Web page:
Referring to FIGURE l, an oil well 9 having a casing 10 and a central oil conductor pipe 11 are illustrated. A conventional pumping unit 12 is shown supported on the surface of the ground 13 adjacent the upper end of the well 9. The casing 10 extends downwardly through the earth to a lower end 15 adjacent a subsurface formation 16 of a loosely consolidated sand-bearing viscous asphaltic or paranic oil. A heater 2!) according to this invention is connected to the lower end 21 of the conductor pipe 11. A boiler 22 is provided adjacent the upper end of the well 9 and is fired by means of the burner 23 in the lower end thereof. The boiler 22 is shown schematically to include a coil 2-4 connected to pipes 25 and 26 extending downwardly within the interior of the casing 10 to the heater 20. As illustrated in FIG- URE l, the boiler 20 is preferably a superheated steam generator; however, this invention contemplates the use of high temperature liquids as well.
Referring to FIGURE 2, the formation oil heater and lter device 2@ is shown in detail. The heater 20 is divided into an upper portion 28 and a lower portion 29. An upper manifold 30 is provided in the upper portion Z8 and is connected to the lower ends of the heated medium circulating pipes 25 and 26. A lower or bottom manifold 31 is spaced vertically from the upper manifold 30. A plurality of hollow heated fluid circulating tubes 34 extend from the upper manifold to the lower manifold, As illustrated in FIGURE 2, the tubes 34 are not continuous between the upper and lower manifolds 30 and 31, respectively, but are divided into two substantially equal length groups of tubes comprising the heater upper and lower sections 2S and 29. The tubes 34 extending from the upper manifold are threaded at 3S into an upper tube sheet 36 forming the lower end of the heater upper section 28. The tubes 34 extending upwardly from the bottom manifold 31 are secured to a lower tube sheet 37 defining the upper end of the lower heater section 29. The upper and lower tubes sheets 36 and 37, respectively, abut a gasket 38 and are secured to one another by studs extending from the lower tube sheet 37 through the upper tube sheet 36 which are engaged by nuts 39 on the upper surface of the upper tube sheet 36. Such a construction provides that the heater may be fabricated in sections convenient for handling. The sections may be assembled into a heater which extends through the entire depth of the subsurface oil producing stratum 16.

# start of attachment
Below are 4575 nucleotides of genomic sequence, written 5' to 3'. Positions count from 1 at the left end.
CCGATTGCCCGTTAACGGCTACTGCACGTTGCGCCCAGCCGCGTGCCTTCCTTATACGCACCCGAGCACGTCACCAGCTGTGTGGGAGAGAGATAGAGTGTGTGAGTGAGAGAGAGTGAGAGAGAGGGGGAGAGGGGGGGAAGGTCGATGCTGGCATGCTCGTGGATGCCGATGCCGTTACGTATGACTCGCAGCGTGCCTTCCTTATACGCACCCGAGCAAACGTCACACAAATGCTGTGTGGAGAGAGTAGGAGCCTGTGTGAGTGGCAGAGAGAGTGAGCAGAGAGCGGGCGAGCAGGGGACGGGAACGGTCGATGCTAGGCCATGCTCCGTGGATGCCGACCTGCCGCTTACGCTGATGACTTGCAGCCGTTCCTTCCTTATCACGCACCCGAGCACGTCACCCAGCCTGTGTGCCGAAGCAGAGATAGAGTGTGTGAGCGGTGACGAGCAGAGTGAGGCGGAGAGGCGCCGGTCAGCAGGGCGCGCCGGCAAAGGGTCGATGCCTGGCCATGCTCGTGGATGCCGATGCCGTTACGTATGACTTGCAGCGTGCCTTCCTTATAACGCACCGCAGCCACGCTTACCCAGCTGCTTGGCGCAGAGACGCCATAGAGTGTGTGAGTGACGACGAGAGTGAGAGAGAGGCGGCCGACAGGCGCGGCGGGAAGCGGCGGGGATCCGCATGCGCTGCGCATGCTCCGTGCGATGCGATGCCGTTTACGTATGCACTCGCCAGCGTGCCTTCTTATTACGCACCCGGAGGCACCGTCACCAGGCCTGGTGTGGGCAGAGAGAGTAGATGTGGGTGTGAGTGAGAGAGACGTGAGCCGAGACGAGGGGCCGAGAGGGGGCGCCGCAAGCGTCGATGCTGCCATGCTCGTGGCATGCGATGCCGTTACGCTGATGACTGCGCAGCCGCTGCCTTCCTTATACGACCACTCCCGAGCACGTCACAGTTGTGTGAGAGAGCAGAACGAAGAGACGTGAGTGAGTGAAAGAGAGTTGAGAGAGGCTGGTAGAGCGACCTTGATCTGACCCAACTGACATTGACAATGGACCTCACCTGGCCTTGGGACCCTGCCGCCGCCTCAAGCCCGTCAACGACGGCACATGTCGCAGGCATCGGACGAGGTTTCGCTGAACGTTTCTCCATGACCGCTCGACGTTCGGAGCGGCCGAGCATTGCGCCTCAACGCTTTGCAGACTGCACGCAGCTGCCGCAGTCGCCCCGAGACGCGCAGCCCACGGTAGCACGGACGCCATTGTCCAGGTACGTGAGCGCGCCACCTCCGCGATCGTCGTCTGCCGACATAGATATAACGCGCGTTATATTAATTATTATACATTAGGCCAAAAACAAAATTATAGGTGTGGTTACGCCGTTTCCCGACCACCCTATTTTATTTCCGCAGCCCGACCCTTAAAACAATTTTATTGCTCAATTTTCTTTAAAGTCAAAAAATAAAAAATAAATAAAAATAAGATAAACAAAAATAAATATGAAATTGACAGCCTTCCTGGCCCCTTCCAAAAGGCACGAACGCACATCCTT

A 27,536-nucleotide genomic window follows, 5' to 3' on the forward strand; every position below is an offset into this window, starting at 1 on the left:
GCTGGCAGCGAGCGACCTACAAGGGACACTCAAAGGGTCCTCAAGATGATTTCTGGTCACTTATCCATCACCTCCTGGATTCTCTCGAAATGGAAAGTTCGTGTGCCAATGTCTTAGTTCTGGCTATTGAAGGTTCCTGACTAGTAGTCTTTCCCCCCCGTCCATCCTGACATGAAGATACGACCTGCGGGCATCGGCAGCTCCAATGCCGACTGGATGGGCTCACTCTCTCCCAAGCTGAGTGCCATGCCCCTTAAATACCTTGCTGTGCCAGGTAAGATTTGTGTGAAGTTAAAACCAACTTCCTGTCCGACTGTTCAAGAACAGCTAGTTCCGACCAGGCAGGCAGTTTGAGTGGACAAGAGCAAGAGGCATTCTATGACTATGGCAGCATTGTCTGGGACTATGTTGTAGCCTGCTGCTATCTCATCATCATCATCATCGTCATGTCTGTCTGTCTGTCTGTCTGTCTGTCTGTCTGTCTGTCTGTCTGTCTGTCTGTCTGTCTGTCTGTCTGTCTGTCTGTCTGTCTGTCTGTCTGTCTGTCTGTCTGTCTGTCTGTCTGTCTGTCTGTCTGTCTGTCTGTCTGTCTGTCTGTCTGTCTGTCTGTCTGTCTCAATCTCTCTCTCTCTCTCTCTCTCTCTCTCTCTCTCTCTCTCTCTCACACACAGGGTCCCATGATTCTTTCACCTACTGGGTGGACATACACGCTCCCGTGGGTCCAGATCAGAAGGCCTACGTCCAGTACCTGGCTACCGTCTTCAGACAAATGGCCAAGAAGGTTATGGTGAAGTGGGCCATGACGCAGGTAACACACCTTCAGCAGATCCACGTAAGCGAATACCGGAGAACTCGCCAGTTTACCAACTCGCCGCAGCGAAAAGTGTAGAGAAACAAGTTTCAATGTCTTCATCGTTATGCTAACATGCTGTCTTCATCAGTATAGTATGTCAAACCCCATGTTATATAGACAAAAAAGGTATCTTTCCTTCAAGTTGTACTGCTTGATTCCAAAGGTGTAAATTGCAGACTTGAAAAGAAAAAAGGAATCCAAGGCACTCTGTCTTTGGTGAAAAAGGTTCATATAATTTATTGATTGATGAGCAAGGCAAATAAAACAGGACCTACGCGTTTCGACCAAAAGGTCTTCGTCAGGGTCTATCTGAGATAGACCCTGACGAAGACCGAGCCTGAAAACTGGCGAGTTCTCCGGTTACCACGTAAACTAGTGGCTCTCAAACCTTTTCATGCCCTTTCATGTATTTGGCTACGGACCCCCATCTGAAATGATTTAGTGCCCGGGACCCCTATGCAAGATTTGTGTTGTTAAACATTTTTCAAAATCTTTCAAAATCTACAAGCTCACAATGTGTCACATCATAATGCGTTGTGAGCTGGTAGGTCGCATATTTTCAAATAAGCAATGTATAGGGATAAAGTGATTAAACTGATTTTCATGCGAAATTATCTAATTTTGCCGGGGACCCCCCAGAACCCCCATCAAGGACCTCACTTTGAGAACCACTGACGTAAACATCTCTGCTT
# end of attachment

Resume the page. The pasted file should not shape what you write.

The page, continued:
As illustrated in FIGURE 3, the vertical fluid conducting circulating tubes 34 are spaced apart from one another and are arranged in a circular pattern. The diameter of the circle of the tubes 34 is somewhat less than the diameter of the upper and lower manifolds 30 and 31. An elongated cylindrical core 43 extends between the manifolds and their associated tube sheets. The core is fabricated from permeable concrete of the nature described in United States Patent Reissue 24,570 issued November 25, 1958 and owned by the inventor of this invention. A central longitudinal cavity or hollow portion 44 is formed in the core 43 and serves as a continuation of the oil conductor pipe 21. Accordingly, a central cavity 45 is formed through the top manifold 30 and central apertures 46 and 47 extend through the tube sheets 36 and 37, respectively. The outer surface of the Core 43 is formed into projections 49 extending between the spaced apart tubes 34. The projections 49 are within the limits of the diameters of the upper and lower manifolds 30 and 31, respectively.
FIGURE 4 illustrates a second form 60 of the heater of this invention. The permeable concrete is formed into arcuate shell sections 6l which are bonded to the hot iluid circulating tubes 34. The conductor pipe extension 62 is formed by the combined enclosure of the tubes 34 and the concrete sections 61. The heater 60 is particularly advantageous where the diameter of the casing 10 is small. The heater illustrated in FIGURES 2 and 3 is most practical in large diameter well casings.